Top-performing reps, on the other hand, take a pause. In fact, the data shows that top-performing reps pause for around four seconds when they hear an objection like this. So if you hear “I want to think it over,” slow the interaction down.
Don’t react emotionally. Don’t be thrown off by “I want to think it over.” The first step here is to simply pause before you react.
“I Want to Think It Over” Tip #4: Acknowledge with a softener.
When a prospect gives an objection like “I want to think it over,” they’re automatically expecting a salesperson to push back. They’ve been in enough sales situations to know how the conversation usually goes.
What we want to do is actually flip that entire expected interaction on its head. The first thing you should do after you pause is to acknowledge what they said with what I like to call a “softener”—basically a compliment. Simply say something that acknowledges what they just said in a really nice way. Convey to them that you think their objection is reasonable and that it’s OK.
This is going to disarm the prospect—a lot.
A lot of salespeople push back on this, because they don’t want to justify the prospect’s comment or make them think it’s right. But the reality is that the only way to disarm the prospect is to agree with them. Say something like, “Totally fair” or “That completely makes sense to me.” Or you might even say, “I appreciate your saying that. No problem at all.”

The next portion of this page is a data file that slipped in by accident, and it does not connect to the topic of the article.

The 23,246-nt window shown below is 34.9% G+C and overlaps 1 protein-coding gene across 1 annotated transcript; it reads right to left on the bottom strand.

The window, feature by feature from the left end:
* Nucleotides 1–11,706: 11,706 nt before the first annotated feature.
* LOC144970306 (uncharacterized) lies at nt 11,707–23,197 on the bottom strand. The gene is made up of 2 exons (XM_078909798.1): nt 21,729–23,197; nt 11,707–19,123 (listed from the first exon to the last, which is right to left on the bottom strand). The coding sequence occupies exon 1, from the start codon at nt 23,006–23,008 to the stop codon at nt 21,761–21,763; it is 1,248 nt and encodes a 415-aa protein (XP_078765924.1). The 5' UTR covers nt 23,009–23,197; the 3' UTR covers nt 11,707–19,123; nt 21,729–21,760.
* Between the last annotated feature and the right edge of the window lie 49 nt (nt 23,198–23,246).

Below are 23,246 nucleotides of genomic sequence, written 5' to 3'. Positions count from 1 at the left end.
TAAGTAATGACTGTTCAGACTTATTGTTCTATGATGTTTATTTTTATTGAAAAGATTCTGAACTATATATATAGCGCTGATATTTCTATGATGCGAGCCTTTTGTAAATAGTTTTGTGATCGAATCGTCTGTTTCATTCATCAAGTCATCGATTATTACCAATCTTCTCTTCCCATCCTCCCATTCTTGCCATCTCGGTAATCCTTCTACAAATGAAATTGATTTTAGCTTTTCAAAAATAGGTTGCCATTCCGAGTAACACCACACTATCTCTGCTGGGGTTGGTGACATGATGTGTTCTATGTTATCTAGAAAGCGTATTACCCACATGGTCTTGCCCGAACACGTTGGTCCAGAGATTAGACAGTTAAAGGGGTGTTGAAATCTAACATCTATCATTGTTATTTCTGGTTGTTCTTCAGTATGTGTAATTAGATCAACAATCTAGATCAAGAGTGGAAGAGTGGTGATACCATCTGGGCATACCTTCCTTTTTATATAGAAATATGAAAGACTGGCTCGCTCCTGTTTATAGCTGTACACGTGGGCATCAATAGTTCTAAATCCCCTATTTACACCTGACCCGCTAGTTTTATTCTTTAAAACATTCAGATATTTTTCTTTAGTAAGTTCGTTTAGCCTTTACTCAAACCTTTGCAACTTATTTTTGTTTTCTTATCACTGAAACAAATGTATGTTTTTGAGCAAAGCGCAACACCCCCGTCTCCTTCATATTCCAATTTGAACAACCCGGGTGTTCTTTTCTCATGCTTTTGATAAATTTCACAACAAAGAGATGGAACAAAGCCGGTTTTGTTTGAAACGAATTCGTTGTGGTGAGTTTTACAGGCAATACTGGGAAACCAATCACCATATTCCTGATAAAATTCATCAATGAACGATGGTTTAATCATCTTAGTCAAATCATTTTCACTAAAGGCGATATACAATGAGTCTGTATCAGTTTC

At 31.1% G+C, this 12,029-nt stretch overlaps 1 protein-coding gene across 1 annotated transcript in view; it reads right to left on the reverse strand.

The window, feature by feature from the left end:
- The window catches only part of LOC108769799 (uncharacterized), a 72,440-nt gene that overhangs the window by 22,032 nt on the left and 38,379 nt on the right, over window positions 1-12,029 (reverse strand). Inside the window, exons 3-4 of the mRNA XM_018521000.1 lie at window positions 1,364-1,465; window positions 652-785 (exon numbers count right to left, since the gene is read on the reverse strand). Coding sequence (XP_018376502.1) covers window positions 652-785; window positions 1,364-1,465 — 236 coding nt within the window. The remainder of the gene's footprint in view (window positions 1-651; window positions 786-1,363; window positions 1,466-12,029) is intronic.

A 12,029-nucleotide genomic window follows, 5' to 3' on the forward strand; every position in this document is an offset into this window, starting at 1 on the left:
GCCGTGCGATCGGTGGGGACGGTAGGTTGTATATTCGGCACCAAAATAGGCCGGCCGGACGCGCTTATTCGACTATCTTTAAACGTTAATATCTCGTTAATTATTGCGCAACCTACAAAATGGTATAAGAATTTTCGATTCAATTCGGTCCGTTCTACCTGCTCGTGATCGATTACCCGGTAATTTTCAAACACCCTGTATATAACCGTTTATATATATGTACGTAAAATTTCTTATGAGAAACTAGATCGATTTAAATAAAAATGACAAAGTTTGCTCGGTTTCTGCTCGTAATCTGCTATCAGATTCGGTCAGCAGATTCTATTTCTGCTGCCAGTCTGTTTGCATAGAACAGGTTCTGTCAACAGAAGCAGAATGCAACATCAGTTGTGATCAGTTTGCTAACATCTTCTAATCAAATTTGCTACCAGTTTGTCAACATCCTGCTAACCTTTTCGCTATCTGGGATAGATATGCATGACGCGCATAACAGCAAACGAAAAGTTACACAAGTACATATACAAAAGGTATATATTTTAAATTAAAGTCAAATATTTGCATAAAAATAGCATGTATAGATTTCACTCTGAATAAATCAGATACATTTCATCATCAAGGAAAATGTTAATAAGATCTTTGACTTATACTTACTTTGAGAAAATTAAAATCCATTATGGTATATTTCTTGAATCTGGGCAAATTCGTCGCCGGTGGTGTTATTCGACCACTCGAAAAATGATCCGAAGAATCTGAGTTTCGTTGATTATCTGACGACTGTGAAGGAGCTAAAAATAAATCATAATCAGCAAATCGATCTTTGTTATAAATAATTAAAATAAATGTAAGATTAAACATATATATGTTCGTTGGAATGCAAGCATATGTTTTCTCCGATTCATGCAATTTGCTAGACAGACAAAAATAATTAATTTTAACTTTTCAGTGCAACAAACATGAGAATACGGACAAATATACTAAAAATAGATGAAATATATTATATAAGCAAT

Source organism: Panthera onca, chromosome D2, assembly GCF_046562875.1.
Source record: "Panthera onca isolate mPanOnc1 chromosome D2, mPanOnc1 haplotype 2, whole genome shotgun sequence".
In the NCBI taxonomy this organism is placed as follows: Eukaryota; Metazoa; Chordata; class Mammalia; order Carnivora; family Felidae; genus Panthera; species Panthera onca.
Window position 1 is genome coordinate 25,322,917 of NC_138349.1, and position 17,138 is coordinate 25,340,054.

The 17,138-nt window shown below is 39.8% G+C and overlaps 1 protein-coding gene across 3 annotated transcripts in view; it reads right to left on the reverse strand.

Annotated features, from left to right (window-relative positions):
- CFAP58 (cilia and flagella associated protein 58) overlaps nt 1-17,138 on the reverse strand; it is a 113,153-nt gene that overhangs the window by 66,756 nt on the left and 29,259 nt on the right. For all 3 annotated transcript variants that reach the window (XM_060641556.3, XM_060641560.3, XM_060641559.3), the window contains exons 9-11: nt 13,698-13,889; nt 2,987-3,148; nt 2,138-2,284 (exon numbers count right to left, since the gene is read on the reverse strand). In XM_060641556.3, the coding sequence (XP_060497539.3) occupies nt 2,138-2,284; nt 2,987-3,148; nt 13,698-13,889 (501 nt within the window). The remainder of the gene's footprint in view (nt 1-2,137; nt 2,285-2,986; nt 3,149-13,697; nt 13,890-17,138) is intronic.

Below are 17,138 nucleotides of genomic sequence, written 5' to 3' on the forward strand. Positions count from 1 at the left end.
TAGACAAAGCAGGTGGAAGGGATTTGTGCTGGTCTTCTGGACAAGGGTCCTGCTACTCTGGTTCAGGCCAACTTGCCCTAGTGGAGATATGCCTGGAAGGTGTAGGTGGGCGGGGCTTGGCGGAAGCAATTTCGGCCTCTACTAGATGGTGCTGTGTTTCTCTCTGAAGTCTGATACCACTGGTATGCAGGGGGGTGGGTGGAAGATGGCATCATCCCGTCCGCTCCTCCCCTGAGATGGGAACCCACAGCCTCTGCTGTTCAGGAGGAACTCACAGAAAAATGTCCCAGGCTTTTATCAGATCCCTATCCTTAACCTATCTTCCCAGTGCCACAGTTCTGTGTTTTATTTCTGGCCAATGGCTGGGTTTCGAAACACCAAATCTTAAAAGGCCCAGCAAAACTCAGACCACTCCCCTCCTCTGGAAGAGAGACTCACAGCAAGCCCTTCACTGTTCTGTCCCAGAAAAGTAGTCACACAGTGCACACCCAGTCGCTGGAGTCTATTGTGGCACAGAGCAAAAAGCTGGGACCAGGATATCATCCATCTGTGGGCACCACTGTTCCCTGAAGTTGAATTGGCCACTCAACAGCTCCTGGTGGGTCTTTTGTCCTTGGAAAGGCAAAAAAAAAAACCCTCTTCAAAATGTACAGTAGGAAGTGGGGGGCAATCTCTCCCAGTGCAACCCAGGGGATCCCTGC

It’s just a little softening statement that will allow you to dig into the very last piece—that is, clarifying why they objected—by disarming the prospect and making them feel at ease in the conversation.
“I Want to Think It Over” Tip #5: Clarify their why.
We want to understand why the prospect wants to think it over. Most salespeople are going to push back on “think it overs” with discounted pricing or by saying something really salesy and cheesy like, “Well, I can only hold the pricing for today” or, “I can only give you this great deal for the next few days.”
Prospects see right through that stuff. It’s complete junk—and it’s only going to hurt your sale. Instead of pushing back and trying to force them to close with a sales gimmick, try to understand why they want to think it over in the first place.
This sounds so basic, but it’s actually profound, because most sales reps aren’t doing it. So first you pause, then you soften, and finally you’re going to clarify their why—to really understand why they said it.
It might sound something like this:
Pause. “That totally makes sense. Can you help me understand why you say that?”
Or you might say:
Pause. “Totally fair. Help me understand what your next steps are going to be to figure out whether this is a fit or not.”
Now you’ve taken all the pressure off them. They don’t feel like they’re in a confrontational situation. Give them an opportunity to explain why they want to think it over, and get some clarity into what their next steps might be.
Ask a number of follow-up questions here to really understand what their concerns are. Get all their worries on the table and really isolate them so you can either solve them, or at least hold the sale together with some clear next steps.
So, there you have it. Now you know how to deal with a customer who says “I want to think it over.” Which part of this approach did you find most useful for your own selling strategy? Be sure to share in the comments section to join the conversation.